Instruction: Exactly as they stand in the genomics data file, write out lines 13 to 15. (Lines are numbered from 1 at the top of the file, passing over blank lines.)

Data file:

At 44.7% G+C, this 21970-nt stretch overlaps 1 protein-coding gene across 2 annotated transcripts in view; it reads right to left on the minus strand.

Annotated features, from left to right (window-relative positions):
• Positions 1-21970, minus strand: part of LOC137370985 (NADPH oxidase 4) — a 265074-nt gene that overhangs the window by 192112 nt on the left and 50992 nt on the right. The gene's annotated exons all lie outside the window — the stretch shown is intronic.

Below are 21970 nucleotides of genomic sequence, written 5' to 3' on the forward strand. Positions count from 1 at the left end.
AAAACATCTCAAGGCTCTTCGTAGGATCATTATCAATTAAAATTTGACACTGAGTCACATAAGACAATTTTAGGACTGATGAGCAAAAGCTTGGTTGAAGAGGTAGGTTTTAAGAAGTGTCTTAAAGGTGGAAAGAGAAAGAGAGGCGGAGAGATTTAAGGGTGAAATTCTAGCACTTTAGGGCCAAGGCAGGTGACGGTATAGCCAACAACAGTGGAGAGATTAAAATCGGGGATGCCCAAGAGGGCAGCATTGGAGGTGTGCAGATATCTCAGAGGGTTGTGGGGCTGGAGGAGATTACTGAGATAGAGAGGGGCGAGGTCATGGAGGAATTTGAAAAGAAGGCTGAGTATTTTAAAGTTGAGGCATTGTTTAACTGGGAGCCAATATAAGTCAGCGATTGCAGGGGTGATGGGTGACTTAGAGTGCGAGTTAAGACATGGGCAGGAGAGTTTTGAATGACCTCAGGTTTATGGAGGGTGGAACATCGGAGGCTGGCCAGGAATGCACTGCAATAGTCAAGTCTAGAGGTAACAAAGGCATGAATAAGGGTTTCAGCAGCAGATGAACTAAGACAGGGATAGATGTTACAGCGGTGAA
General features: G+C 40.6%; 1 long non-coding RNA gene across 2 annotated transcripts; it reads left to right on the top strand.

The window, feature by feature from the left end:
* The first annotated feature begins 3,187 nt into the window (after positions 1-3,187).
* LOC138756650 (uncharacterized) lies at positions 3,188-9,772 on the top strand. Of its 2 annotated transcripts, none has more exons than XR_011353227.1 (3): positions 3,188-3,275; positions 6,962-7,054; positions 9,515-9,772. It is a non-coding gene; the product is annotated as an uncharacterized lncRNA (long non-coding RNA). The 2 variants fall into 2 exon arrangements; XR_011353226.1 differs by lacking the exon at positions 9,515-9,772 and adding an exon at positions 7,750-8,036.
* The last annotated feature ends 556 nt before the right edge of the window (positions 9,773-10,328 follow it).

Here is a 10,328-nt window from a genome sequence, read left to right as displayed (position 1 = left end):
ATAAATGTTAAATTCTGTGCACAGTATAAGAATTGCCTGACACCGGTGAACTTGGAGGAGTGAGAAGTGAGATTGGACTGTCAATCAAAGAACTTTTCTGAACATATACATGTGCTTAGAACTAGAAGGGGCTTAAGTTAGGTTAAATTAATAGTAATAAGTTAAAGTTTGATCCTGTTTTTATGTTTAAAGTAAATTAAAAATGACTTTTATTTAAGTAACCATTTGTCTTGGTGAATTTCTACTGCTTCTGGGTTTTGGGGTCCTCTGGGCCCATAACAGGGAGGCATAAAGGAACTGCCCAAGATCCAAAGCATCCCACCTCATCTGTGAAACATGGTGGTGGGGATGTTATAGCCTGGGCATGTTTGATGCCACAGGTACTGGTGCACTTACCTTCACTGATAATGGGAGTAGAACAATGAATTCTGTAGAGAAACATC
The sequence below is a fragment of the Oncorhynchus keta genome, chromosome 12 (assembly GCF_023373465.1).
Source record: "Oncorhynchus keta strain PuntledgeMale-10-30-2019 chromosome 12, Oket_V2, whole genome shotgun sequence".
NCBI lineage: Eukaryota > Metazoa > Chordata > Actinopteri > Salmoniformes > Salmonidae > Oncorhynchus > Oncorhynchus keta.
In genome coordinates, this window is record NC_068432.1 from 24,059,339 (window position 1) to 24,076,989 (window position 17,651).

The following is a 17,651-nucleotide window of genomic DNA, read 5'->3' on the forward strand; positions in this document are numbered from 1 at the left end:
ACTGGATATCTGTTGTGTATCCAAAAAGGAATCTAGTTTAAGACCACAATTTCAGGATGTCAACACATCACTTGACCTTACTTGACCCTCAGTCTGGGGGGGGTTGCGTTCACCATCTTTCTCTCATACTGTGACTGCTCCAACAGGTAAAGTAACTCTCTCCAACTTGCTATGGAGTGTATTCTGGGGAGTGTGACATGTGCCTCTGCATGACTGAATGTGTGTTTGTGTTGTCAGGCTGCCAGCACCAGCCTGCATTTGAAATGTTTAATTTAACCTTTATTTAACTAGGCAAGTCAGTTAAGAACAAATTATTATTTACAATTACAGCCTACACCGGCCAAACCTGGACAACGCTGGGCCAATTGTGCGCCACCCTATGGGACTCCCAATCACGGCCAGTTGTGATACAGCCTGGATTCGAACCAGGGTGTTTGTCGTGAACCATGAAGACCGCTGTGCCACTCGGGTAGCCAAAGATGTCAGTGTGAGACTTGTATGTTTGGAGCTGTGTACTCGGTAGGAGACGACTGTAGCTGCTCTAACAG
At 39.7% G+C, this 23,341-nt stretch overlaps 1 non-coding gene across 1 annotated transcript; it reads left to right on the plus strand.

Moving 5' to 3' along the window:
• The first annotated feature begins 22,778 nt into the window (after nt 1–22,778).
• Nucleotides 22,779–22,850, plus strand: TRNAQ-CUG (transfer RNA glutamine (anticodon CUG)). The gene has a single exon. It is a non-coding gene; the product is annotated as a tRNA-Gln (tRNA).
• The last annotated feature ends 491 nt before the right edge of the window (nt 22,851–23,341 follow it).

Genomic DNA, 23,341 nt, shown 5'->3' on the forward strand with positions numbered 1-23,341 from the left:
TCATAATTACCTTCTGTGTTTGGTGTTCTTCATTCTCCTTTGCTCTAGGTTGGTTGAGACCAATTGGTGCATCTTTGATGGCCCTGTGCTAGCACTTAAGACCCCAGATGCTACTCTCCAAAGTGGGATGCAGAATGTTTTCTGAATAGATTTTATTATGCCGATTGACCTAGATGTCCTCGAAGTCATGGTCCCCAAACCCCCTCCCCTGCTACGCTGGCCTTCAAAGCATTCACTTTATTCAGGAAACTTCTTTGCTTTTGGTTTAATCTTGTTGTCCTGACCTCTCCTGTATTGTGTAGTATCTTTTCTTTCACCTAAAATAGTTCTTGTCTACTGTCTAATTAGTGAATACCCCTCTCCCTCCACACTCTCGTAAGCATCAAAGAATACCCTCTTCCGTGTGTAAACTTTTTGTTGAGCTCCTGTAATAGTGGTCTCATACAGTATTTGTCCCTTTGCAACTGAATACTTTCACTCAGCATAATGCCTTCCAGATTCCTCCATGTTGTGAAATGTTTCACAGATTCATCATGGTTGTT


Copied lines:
The sequence below is a fragment of the Oncorhynchus keta genome, chromosome 12 (assembly GCF_023373465.1).
Source record: "Oncorhynchus keta strain PuntledgeMale-10-30-2019 chromosome 12, Oket_V2, whole genome shotgun sequence".
NCBI lineage: Eukaryota > Metazoa > Chordata > Actinopteri > Salmoniformes > Salmonidae > Oncorhynchus > Oncorhynchus keta.